You can easily obtain a list of "registered practitioners" from either the website of the Patent and Trademark Office, or by writing them and requesting the same. Most U.S. Department of Commerce offices have this information available as well.
I recommend that whomever you decide to use to file your Formal Application be checked out by yourself to ensure his validity and the fact that he or she is legally licensed to practice before the Commissioner of Patents, or is in fact a registered patent agent.
Whichever method you elect to use to evolve your conceptual "idea" into a "patent pending" position, you should be familiar with the Patent Law that determines what an application must include.
Article 35, U.S.C. 111, is the paragraph that specifies the Application for Patent. This will become prevalent at some point in the patenting process, and reads as:
"Application for patent shall be made, or authorized to be made, by the inventor, except as otherwise provided in this title. Such application shall include (1) a specification as prescribed by Section 112 of this title, (2) a drawing as prescribed by Section 113 of this title, and (3) an oath by the applicant as prescribed by Section 115 of this title."
"The application must be accompanied by the fee required by law. The fee and oath may be submitted after the specifications and any required drawings are submitted, within such period and under such conditions, including the payment of a surcharge, as may be prescribed by the Commissioner."
"Upon failure to submit the fee and oath within such prescribed period, the application shall be regarded as abandoned, unless it is shown to the satisfaction of the Commissioner that the delay in submitting the fee and oath was unavoidable. The filing date of an application shall be the date on which the specification and any required drawings are received in the Patent and Trademark Office."
Should you elect to self-file, and utilize the method and attorneys listed along with the Provisional Patent Application, some of Section 111 will not immediately apply to you. If your application is well-written, and thoroughly understandable, it will not require a drawing.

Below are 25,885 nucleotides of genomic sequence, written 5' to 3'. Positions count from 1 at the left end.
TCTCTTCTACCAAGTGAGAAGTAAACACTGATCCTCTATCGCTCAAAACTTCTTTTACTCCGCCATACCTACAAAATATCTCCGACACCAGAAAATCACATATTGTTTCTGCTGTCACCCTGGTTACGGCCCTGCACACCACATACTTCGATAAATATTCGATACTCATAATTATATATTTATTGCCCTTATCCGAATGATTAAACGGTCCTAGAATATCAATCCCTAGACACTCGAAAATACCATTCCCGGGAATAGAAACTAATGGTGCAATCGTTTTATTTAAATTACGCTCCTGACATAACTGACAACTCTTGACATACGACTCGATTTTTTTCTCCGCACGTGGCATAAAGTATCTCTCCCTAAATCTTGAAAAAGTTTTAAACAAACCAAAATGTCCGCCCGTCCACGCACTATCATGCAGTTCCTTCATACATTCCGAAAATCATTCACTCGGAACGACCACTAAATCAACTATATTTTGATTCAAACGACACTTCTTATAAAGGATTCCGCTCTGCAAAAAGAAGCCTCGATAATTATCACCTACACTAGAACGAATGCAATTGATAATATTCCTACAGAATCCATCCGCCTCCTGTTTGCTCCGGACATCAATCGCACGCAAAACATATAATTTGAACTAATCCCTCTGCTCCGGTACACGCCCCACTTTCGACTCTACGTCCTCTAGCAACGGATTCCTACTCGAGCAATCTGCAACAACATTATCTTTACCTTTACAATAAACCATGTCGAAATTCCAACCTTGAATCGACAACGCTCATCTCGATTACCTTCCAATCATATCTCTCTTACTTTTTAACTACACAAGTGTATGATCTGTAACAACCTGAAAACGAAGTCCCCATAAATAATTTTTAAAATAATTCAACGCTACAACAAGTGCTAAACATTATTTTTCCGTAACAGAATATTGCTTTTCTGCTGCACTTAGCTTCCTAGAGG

What you must comply with is the first paragraph of 35 U.S.C. 112, Specifications. This paragraph reads as:
"The specification shall contain a written description of the invention, and of the manner and process of making and using it, in such full, clear, concise, and exact terms as to enable any person skilled in the art to which it pertains, or with which it is most nearly connected, to make and use the same, and shall set forth the best mode contemplated by the inventor of carrying out his invention."
Let's take a moment to review the steps associated with the "Pack Your Own Chute" methodology. Remember, objectivity must be exercised, in every conceivable way.
So now you've learned to "pack your own chute" when it comes to the innovation process. This is oversimplifying, for it would take many volumes and hundreds of pages to thoroughly explain the intricate procedure we know as the innovation process. There are many stumbling blocks, but there are an equal number of people willing to help.
Take the advice of those who will share it, apply your knowledge to it, and tailor it to work for you. Remember that you have an opportunity to abandon the effort at any stage it would be deemed prudent or necessary to do so. One more thing to consider is that you should attempt to join a local inventor's club. Interaction is good action!
The material provided in these three Parts was not designed nor meant to be legal advice — only good advice. I wish every reader good luck with their project. Our country depends on people such as yourselves!